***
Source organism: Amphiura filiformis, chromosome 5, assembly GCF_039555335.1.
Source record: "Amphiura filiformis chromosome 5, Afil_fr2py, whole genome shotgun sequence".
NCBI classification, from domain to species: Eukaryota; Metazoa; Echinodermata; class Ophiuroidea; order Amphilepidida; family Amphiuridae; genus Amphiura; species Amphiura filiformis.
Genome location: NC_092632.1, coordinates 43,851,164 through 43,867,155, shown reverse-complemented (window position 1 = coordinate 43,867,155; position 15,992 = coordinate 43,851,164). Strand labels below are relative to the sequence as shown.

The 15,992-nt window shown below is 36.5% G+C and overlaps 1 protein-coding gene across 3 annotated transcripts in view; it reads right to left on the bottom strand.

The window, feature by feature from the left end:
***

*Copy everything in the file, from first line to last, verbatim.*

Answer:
Source organism: Amphiura filiformis, chromosome 5, assembly GCF_039555335.1.
Source record: "Amphiura filiformis chromosome 5, Afil_fr2py, whole genome shotgun sequence".
NCBI classification, from domain to species: Eukaryota; Metazoa; Echinodermata; class Ophiuroidea; order Amphilepidida; family Amphiuridae; genus Amphiura; species Amphiura filiformis.
Genome location: NC_092632.1, coordinates 43,851,164 through 43,867,155, shown reverse-complemented (window position 1 = coordinate 43,867,155; position 15,992 = coordinate 43,851,164). Strand labels below are relative to the sequence as shown.

The 15,992-nt window shown below is 36.5% G+C and overlaps 1 protein-coding gene across 3 annotated transcripts in view; it reads right to left on the bottom strand.

The window, feature by feature from the left end: